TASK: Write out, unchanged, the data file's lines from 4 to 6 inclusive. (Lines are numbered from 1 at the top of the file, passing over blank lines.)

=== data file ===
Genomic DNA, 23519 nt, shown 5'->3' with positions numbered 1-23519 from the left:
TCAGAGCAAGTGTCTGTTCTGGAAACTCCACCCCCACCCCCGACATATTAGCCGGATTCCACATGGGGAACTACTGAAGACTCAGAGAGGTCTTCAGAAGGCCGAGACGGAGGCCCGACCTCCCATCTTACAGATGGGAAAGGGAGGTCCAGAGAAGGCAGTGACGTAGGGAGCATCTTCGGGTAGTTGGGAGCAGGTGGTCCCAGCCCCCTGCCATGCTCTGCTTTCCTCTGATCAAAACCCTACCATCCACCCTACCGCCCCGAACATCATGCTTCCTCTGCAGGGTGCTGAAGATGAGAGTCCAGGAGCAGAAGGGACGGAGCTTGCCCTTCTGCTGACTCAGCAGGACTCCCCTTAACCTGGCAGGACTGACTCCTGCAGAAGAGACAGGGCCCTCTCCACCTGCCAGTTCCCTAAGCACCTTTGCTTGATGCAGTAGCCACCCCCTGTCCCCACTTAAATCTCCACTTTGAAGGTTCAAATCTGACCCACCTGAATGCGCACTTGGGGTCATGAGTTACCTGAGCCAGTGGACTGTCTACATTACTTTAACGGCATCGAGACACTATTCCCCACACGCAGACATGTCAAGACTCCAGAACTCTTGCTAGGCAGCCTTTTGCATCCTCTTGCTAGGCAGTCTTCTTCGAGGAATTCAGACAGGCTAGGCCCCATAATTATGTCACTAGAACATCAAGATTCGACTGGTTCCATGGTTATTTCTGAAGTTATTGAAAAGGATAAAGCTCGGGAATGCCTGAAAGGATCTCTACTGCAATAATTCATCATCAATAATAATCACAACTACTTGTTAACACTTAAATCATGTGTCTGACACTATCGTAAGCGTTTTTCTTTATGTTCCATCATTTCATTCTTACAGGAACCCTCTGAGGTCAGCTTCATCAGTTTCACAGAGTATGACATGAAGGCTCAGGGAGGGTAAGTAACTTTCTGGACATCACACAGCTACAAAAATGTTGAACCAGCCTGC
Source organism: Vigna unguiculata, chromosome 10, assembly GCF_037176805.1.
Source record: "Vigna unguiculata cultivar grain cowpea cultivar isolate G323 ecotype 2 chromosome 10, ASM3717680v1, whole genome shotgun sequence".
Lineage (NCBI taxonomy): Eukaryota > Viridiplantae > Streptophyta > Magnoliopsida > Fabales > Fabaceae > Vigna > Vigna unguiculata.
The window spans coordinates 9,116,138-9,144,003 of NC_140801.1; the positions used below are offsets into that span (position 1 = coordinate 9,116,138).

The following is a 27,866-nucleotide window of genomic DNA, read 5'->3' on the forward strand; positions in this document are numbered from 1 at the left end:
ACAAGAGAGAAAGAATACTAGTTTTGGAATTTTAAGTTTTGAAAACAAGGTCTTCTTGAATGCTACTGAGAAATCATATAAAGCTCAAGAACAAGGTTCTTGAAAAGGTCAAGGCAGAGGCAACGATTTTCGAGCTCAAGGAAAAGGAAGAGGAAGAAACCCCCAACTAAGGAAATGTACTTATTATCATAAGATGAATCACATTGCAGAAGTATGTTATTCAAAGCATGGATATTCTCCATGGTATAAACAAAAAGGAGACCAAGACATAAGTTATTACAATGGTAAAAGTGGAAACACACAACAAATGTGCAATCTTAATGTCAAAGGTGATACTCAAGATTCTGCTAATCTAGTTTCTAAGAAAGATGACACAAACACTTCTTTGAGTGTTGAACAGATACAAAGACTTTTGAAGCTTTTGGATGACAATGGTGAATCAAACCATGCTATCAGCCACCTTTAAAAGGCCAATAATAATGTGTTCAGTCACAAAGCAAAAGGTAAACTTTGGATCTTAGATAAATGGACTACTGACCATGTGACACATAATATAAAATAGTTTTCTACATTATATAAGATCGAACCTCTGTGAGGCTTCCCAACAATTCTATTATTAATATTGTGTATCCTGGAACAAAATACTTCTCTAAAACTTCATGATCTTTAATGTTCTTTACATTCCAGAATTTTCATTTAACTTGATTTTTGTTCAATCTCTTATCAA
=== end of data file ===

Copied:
Source record: "Vigna unguiculata cultivar grain cowpea cultivar isolate G323 ecotype 2 chromosome 10, ASM3717680v1, whole genome shotgun sequence".
Lineage (NCBI taxonomy): Eukaryota > Viridiplantae > Streptophyta > Magnoliopsida > Fabales > Fabaceae > Vigna > Vigna unguiculata.
The window spans coordinates 9,116,138-9,144,003 of NC_140801.1; the positions used below are offsets into that span (position 1 = coordinate 9,116,138).